After Brussels Attack, Carter Cites Added Funding to Fight ISIS

The blown out facade of the terminal is seen as a group of soldiers walks up the ramp at Zaventem airport, one of the sites of two deadly attacks in Brussels, Belgium, Tuesday, March 22, 2016. Authorities in Europe have tightened security at airports, on subways, at the borders and on city streets after the attacks Tuesday on the Brussels airport and its subway system. (AP Photo/Peter Dejong)The blown out facade of the terminal is seen as a group of soldiers walks up the ramp at Zaventem airport, one of the sites of two deadly attacks in Brussels, Belgium, Tuesday, March 22, 2016. Authorities in Europe have tightened security at airports, on subways, at the borders and on city streets after the attacks Tuesday on the Brussels airport and its subway system. (AP Photo/Peter Dejong)

After Tuesday’s deadly terrorism attack in Brussels, Defense Secretary Ashton Carter said the U.S. military plans to spend more to combat the Islamic State in Iraq and Syria, or ISIS.

The bombings at the airport and on the subway system in the capital of Belgium — home to the European Union and NATO — reportedly killed at least 34 people and injured about 130 more, according to multiple news reports. U.S. European Command and NATO went on high alert in response.

Belgian Prime Minister Charles Michel described the bombings as “terrorist attacks,” which came just days after the arrest in the city of terror suspect Salah Abdeslam, a Belgian-born French national, who was wanted in connection with last year’s deadly Paris attacks, for which ISIS claimed responsibility.

The Defense Department has budgeted $7.5 billion for Operation Inherent Resolve, the name of the military operation against militants affiliated with ISIS, also known as ISIL, in fiscal 2017 beginning Oct. 1.

That’s about 50 percent more than the funding level for the current fiscal year and is vital to the plan to “destroy the ISIL parent tumor in Iraq and Syria by attacking its two power centers in Mosul, Iraq, and Raqqa, Syria” and to “combat the emerging metastases of the ISIL tumor worldwide wherever they appear,” including in Afghanistan, Libya and North and West Africa, according to written testimony Carter provided Tuesday morning to lawmakers on the House Armed Services Committee.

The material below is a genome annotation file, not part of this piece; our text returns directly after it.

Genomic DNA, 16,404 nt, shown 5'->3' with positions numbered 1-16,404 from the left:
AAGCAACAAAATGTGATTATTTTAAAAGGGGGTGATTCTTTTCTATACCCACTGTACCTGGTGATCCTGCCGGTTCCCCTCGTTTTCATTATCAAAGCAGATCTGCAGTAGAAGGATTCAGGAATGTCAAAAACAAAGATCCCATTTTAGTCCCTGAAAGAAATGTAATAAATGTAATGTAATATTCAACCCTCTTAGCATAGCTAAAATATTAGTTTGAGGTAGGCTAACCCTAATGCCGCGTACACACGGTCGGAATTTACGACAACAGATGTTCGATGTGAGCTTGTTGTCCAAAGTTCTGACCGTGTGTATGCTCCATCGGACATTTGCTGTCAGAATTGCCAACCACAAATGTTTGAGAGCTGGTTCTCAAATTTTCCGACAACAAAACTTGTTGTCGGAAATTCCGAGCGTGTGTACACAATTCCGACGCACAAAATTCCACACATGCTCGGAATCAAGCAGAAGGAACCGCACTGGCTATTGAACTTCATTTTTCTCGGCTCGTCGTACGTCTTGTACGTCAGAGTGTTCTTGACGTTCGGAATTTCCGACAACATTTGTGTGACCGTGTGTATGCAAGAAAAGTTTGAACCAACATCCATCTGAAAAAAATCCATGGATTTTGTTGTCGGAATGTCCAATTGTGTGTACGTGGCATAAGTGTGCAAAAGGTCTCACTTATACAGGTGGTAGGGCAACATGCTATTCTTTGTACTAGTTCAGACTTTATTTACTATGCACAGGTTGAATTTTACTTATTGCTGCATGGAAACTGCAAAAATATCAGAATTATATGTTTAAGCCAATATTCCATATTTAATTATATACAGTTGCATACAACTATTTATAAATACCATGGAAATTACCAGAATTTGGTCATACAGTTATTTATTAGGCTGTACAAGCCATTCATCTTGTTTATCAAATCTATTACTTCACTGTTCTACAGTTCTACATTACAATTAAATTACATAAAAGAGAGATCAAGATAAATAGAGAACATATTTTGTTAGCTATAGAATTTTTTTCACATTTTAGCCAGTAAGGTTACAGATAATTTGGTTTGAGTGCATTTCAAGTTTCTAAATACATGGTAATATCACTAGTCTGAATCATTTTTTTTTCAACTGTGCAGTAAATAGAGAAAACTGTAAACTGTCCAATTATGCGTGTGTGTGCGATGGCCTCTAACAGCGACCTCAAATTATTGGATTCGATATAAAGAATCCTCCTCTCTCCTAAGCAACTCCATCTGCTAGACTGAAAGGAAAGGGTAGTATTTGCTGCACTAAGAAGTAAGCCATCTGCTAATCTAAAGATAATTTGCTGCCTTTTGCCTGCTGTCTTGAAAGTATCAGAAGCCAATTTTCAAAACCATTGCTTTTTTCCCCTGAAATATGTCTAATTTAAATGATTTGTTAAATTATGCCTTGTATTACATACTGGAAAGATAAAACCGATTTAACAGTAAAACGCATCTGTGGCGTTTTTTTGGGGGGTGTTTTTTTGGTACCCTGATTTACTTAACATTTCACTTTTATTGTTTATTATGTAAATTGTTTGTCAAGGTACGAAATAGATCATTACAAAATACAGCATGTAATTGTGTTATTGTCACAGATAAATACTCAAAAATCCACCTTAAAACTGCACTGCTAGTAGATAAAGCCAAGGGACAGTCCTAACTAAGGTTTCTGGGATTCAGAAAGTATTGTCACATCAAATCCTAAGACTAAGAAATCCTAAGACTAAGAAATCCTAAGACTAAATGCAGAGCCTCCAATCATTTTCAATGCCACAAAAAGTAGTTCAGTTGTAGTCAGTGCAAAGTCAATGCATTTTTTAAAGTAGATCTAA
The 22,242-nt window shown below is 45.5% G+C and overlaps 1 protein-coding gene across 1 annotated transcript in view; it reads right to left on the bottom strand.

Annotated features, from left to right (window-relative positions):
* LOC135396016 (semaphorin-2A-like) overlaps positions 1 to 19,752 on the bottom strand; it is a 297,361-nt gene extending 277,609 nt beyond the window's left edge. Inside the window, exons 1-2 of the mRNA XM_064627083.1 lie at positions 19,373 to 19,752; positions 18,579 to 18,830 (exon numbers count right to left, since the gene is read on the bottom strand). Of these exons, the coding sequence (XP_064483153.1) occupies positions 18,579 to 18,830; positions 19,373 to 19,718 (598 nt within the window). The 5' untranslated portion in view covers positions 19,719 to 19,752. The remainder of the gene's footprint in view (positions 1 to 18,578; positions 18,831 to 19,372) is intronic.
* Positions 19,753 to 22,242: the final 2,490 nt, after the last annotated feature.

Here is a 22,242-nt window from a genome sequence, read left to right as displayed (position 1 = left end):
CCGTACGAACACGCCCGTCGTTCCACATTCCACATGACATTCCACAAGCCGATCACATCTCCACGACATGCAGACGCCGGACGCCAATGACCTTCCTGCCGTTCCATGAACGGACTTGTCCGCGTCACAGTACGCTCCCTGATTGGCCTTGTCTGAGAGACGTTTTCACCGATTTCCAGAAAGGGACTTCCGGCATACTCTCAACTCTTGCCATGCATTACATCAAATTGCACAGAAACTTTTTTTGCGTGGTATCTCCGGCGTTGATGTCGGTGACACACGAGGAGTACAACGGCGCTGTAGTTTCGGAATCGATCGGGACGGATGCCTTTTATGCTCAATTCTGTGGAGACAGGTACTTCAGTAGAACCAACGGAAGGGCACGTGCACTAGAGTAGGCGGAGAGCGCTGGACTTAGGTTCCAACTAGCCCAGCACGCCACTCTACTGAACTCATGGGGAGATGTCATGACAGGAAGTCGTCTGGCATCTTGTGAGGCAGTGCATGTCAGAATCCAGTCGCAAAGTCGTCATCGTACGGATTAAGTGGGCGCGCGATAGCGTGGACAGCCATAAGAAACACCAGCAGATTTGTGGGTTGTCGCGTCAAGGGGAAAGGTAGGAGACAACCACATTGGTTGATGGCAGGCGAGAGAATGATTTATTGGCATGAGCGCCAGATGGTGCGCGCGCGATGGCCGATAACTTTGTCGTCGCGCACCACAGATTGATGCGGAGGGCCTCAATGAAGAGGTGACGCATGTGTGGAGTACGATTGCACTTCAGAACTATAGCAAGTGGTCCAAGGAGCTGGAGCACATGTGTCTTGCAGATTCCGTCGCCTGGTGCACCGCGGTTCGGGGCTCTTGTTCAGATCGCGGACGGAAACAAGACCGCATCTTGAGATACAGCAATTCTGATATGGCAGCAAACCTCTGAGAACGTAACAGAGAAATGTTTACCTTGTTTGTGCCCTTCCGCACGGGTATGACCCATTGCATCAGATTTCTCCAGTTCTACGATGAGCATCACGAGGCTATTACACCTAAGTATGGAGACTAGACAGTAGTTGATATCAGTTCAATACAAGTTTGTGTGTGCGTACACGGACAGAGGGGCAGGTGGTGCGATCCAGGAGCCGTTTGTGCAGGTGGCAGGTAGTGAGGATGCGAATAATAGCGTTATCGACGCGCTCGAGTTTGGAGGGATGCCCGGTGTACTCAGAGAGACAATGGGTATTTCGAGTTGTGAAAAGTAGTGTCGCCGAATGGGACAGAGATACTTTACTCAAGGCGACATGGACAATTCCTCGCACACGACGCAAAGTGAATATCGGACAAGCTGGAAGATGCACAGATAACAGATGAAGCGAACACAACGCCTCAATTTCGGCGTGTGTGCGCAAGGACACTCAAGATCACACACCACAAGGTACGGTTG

The trend of steadily decreasing defense spending in Europe may finally be coming to an end, as countries there look to boost anti-terrorism efforts. NATO members in Europe collectively spent an estimated $253 billion on defense in 2015, a decrease of $35 billion, or 12 percent, since 2008, according to a January report from NATO on defense expenditures.

But that trend is slowing due in part to added funding for more police and intelligence officers and defense equipment in Germany, France and Belgium.

“After many years of substantial reductions in defense spending, the cuts have now practically stopped among European Allies and Canada,” NATO Secretary General Jens Stoltenberg said in January after the release of the report, according to a release. “And in 2015, defense cuts were close to zero.”

He added that defense investments must be further increased in light of other security challenges such as terrorism threats.

Carter also said the U.S. plans to quadruple funding for the so-called European Reassurance Initiative to $3.4 billion to deter Russian military aggression in the Ukraine and eastern Europe.

About the Author

Brendan McGarry
Brendan McGarry is the managing editor of Military.com. He can be reached at brendan.mcgarry@military.com. Follow him on Twitter at @Brendan_McGarry.